The technical paper containing Prime Number Distribution Series (PNDS) is now published1.

Download Material:

<a href=”#”>PNDS – Mathematical Formula for Finding Prime Numbers, by Yoldas Askan2.</a>

<a href=”#”>PNDS – Sieve Verification C++ Open Source Code1.</a>

<a href=”#”>PNDS Non-sieving Executable3.</a>

Prime Number Distribution Series (PNDS), developed by the NSI team of mathematicians2, computes the exact count of primes below integer N (N → ∞) (π (N)). Aside from divide and count test and various sieving methods, it is believed that PNDS is the first and only exact mathematical formula for finding prime numbers.

PNDS demonstrates that a pattern of prime numbers exists; making fast evaluation of π (N) for large N at record speeds possible2.

<h4>Riemann Hypothesis</h4>

As shown in the technical paper, neither PNDS nor its inverse is a complex variable function, and that PNDS uniquely produces exact count of prime numbers for a given integer P, where 2 < P < ∞, it may be concluded that the distribution of prime numbers is not a complex variable problem and Riemann Zeta Function may not be pertinent to the subject matter.

<h4>History</h4>

Little or not at all considered fact is that the distribution of prime numbers can be regarded as piecewise orderly. For example, consider Euler prime formula, P(n) = n2 − n + 41. It is easy to show this function is asymptotic and strictly speaking only holds for 0 < n < 5. Like Euler prime formula, infinitely many series can be formulated each representing prime number distribution at the boundary limits. We therefore conclude that no single series, of any order; equation or a function will ever yield prime numbers for all n = 1 to ∞ exclusively.

Henceforward, Riemann conjecture that the nontrivial zeros of the Riemann zeta function all have real part ½ is an irrelevant submission to the problem.

However, a series can be formulated that will produce the boundary values of the piecewise orderly regions for N → ∞; as given by the PNDS mathematical formula

RSA Numbers, Public-key Cryptography and Online and Electronic Communication Security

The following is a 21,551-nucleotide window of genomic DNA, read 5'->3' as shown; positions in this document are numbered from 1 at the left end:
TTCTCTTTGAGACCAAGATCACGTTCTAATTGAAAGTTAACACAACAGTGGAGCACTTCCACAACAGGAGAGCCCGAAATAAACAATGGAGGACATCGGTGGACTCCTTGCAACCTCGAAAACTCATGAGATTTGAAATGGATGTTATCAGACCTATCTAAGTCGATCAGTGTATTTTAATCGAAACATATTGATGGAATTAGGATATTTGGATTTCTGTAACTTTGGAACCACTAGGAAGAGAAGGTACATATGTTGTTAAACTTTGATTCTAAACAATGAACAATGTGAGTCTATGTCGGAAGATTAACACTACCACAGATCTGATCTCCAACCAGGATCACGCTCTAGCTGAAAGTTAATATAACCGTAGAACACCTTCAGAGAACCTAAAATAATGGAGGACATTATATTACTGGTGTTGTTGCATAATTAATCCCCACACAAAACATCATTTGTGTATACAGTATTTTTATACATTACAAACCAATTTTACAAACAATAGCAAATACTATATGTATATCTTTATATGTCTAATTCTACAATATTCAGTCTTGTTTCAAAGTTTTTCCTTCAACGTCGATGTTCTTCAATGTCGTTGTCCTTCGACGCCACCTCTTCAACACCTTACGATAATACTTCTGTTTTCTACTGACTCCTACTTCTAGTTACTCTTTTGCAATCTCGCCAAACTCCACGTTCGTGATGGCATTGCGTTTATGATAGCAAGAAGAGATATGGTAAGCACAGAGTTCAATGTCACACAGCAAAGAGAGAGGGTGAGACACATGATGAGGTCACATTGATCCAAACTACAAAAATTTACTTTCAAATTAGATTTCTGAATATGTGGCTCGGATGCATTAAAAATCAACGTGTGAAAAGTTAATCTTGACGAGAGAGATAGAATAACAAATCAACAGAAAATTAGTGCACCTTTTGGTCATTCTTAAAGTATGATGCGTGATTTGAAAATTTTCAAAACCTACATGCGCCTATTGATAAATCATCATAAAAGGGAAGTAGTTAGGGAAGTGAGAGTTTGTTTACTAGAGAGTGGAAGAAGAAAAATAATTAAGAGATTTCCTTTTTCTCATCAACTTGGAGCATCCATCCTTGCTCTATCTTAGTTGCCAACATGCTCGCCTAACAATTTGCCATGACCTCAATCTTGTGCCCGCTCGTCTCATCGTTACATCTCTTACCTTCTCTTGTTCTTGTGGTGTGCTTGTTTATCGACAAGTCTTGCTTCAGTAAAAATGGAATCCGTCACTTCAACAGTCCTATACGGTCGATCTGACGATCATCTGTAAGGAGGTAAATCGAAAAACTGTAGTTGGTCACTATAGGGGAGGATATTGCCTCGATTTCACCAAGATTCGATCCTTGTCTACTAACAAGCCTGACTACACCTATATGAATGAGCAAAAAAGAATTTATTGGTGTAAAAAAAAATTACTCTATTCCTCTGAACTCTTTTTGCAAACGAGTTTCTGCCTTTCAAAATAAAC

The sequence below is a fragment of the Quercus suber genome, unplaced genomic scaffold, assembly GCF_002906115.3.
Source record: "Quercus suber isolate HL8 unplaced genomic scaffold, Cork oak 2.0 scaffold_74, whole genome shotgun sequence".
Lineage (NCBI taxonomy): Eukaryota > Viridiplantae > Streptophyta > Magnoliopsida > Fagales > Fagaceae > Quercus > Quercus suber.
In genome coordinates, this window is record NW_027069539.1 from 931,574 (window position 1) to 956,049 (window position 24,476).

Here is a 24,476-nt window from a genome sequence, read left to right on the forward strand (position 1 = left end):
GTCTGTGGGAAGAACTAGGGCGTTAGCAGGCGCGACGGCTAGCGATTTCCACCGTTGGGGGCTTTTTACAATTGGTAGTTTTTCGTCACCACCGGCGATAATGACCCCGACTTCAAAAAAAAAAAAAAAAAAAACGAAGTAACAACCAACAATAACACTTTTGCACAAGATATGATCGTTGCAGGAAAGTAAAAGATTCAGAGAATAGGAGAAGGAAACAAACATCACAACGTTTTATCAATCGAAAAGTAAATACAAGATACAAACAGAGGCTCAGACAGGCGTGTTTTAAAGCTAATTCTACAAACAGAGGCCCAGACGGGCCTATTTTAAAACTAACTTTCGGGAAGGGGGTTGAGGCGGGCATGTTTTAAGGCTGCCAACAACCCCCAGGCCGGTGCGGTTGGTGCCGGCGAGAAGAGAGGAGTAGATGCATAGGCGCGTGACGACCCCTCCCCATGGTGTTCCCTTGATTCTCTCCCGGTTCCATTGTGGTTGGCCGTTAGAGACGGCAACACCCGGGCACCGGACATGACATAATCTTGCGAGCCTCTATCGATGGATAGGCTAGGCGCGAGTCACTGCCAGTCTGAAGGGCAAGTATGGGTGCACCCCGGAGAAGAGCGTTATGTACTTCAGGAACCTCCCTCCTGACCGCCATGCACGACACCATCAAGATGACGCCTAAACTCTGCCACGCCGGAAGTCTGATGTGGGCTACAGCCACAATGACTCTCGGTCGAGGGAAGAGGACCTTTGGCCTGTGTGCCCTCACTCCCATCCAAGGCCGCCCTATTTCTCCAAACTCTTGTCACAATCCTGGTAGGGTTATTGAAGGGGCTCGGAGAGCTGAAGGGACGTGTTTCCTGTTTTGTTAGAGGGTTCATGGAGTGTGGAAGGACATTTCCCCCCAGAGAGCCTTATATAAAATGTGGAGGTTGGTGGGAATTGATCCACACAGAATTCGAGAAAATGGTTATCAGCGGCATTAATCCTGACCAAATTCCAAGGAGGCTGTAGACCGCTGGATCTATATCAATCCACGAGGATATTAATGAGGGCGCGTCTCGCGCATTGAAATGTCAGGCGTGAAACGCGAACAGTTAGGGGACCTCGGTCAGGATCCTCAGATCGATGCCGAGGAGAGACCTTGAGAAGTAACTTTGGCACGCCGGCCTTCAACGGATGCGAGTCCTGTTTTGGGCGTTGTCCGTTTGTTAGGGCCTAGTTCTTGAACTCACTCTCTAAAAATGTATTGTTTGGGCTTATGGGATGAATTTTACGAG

PNDS series, together with other numerical algorithms, may allow factorization of large bit RSA numbers with expected computing times of the order of few minutes on a single processor.

<h4>Distribution List</h4>

Mathematical contents of the work have been disclosed to the following:

<a href=”http://www.handalglobal.com/” target=”_blank” rel=”noopener noreferrer”>NSI Patent Attorney, Oct 2013</a>

The Open University, May 2014

Published, August 2014

<a href=”https://www.codeproject.com/Articles/875175/Prime-Number-Distribution-Sequence” target=”_blank” rel=”noopener noreferrer”>CodeProject, Sept 2014</a>

Copyright © 2014 Nuclear Strategy, Inc. All rights reserved. Use of contents is restricted for educational and research purposes only. Do not reproduce, redistribute or reference without the prior written permission of the publisher.

Prime Number Distribution Series (PNDS) is discovered by Yoldas Askan

Current version of the PNDS exe computes π (1e12) in less than 10 seconds using a 2.49GHz Processor i5 Windows 8 workstation. However, PNDS is temporarily limited to N = 1e8 (evaluated in 3 seconds) pending high precision arithmetic library implementation on Windows (such as GNU GMP). PNDS will subsequently be unrestricted for any N → ∞. Please note that PNDS exe can potentially compute π (1e25) in less than 1 minute with similar specification Windows machines. Minimum requirements for running PNDS exe are Windows 7 or Windows 8 i5 machines.